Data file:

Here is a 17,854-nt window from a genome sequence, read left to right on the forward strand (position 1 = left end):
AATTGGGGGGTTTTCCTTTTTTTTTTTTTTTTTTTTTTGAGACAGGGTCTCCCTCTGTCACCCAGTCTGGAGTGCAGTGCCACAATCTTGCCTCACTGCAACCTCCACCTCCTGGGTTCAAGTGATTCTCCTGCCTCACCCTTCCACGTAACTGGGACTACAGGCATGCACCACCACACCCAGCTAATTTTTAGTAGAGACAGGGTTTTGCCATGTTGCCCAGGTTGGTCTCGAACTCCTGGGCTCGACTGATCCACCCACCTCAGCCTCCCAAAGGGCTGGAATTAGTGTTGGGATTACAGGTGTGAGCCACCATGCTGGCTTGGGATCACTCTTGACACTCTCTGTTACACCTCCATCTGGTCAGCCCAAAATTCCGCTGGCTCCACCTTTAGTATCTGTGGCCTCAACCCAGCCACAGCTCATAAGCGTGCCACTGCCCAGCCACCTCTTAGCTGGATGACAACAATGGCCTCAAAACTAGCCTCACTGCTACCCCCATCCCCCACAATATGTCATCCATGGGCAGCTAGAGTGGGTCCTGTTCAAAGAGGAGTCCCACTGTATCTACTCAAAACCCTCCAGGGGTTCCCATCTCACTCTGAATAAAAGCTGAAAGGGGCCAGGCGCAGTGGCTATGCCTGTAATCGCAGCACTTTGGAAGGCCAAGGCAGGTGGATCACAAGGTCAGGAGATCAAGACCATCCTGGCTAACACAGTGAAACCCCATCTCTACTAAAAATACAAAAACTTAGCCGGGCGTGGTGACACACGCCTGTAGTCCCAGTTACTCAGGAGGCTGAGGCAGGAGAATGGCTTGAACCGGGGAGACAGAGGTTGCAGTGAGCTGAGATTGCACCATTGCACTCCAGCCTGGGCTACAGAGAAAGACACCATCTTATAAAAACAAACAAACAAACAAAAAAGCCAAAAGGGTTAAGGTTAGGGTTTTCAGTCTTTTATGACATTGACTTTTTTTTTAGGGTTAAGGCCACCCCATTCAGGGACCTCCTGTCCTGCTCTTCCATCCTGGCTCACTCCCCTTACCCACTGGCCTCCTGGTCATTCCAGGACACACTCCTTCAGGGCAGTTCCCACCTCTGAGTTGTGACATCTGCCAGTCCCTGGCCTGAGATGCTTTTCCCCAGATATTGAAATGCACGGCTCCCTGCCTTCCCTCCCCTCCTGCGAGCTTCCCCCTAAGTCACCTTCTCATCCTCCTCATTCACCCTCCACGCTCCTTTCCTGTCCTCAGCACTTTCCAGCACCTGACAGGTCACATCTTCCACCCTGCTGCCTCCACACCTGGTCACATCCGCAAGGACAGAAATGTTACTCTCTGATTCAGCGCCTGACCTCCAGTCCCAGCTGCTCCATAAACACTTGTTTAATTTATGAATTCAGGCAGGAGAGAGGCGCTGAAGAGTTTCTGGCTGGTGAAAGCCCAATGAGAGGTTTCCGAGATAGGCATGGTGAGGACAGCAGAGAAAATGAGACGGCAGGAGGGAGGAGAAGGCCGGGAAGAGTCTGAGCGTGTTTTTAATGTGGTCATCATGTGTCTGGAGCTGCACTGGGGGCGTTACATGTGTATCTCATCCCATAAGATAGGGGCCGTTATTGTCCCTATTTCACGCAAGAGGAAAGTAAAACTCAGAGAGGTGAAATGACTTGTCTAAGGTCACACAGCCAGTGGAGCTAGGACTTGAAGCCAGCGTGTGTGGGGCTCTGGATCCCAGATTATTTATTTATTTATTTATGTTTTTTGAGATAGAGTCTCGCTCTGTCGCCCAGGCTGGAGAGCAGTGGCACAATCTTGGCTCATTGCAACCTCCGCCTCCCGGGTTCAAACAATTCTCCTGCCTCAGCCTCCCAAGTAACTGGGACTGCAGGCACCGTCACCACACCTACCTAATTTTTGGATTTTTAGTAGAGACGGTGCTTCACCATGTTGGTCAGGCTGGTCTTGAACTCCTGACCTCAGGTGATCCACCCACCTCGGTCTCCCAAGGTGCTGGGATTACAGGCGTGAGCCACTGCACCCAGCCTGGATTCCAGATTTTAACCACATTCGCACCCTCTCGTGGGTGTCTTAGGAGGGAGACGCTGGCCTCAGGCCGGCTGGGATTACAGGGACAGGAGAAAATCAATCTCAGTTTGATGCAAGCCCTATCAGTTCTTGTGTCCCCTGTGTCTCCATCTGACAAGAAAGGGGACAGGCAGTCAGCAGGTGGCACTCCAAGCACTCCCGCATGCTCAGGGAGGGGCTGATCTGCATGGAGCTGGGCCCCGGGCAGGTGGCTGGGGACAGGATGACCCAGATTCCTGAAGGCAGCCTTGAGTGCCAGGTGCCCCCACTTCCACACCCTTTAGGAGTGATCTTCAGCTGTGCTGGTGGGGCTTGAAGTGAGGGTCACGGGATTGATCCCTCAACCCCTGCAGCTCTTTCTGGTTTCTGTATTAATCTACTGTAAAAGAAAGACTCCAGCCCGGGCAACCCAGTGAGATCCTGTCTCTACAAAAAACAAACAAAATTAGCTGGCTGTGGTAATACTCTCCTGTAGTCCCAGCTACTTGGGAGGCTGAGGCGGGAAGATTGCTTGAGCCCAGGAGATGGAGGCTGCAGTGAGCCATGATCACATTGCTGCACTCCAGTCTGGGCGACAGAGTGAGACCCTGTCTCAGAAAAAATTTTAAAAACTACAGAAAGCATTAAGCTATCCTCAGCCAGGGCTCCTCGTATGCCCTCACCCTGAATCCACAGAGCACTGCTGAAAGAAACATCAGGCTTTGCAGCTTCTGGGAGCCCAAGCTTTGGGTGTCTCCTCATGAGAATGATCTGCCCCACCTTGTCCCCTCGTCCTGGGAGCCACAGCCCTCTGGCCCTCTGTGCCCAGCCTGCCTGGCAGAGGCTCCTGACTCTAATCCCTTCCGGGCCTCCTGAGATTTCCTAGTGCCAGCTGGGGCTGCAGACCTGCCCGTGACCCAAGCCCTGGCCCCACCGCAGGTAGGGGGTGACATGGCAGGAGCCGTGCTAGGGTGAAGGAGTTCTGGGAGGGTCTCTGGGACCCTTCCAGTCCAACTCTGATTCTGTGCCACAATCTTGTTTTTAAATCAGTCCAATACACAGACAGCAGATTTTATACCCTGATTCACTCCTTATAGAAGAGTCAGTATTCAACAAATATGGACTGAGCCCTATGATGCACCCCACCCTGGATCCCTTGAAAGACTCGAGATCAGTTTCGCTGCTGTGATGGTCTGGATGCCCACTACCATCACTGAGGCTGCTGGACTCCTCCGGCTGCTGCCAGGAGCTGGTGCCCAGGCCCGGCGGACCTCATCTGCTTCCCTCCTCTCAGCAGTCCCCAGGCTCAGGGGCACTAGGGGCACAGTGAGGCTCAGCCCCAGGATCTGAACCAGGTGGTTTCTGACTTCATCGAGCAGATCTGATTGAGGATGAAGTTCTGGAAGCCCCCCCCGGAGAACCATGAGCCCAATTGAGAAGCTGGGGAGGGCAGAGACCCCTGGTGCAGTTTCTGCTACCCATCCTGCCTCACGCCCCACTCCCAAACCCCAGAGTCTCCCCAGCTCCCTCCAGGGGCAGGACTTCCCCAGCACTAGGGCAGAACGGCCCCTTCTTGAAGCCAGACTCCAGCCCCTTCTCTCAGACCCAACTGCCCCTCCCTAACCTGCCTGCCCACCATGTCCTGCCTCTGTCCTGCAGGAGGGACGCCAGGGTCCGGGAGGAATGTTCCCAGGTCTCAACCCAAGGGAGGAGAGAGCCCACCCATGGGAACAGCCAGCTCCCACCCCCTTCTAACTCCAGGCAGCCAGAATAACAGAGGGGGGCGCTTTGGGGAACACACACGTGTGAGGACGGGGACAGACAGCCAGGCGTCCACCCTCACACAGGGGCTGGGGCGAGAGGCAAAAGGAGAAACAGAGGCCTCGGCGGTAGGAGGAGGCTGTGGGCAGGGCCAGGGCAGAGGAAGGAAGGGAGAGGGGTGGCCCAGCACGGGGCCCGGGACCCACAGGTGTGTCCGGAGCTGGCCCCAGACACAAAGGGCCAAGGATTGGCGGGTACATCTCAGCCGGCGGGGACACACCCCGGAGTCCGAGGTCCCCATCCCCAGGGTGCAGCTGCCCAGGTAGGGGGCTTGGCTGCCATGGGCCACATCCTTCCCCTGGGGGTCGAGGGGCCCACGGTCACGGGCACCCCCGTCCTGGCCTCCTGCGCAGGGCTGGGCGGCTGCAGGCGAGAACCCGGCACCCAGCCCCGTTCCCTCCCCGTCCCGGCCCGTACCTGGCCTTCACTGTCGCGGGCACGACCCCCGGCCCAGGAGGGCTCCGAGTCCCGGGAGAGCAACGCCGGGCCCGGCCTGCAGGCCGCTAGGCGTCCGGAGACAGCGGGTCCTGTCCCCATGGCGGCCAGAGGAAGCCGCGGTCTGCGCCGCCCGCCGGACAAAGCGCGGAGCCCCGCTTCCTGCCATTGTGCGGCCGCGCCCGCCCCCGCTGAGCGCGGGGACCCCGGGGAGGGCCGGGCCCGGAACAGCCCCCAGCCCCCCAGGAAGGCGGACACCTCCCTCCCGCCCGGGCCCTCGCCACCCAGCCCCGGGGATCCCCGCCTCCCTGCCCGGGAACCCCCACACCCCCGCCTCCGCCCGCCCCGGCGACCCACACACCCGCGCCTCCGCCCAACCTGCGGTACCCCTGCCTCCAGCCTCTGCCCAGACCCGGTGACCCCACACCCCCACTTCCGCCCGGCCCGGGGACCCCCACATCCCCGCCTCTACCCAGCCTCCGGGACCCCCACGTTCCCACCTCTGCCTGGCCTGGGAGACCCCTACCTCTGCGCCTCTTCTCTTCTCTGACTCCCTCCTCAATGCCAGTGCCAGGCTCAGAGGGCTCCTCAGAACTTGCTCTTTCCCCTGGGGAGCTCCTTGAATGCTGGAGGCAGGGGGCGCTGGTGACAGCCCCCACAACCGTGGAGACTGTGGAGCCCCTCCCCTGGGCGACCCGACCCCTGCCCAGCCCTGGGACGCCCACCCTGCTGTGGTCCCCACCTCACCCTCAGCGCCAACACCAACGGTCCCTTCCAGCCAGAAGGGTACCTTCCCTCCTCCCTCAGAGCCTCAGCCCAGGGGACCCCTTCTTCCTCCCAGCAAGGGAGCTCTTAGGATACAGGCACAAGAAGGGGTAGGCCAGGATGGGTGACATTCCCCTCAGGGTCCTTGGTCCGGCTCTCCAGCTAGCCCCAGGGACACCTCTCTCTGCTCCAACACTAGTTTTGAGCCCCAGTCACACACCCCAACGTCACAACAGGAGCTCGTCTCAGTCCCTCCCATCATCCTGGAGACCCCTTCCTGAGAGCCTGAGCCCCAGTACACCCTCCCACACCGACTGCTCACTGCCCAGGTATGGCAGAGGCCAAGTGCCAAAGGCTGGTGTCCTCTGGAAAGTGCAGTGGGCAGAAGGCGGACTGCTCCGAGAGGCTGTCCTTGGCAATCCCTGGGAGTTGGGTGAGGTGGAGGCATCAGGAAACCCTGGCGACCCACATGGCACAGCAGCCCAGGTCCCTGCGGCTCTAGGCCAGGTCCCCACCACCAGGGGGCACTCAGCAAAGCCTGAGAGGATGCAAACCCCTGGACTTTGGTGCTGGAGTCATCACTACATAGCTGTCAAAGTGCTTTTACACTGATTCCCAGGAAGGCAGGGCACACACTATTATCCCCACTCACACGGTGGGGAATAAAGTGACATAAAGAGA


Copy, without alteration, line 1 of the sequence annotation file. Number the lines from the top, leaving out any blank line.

Here is a 17,854-nt window from a genome sequence, read left to right on the forward strand (position 1 = left end):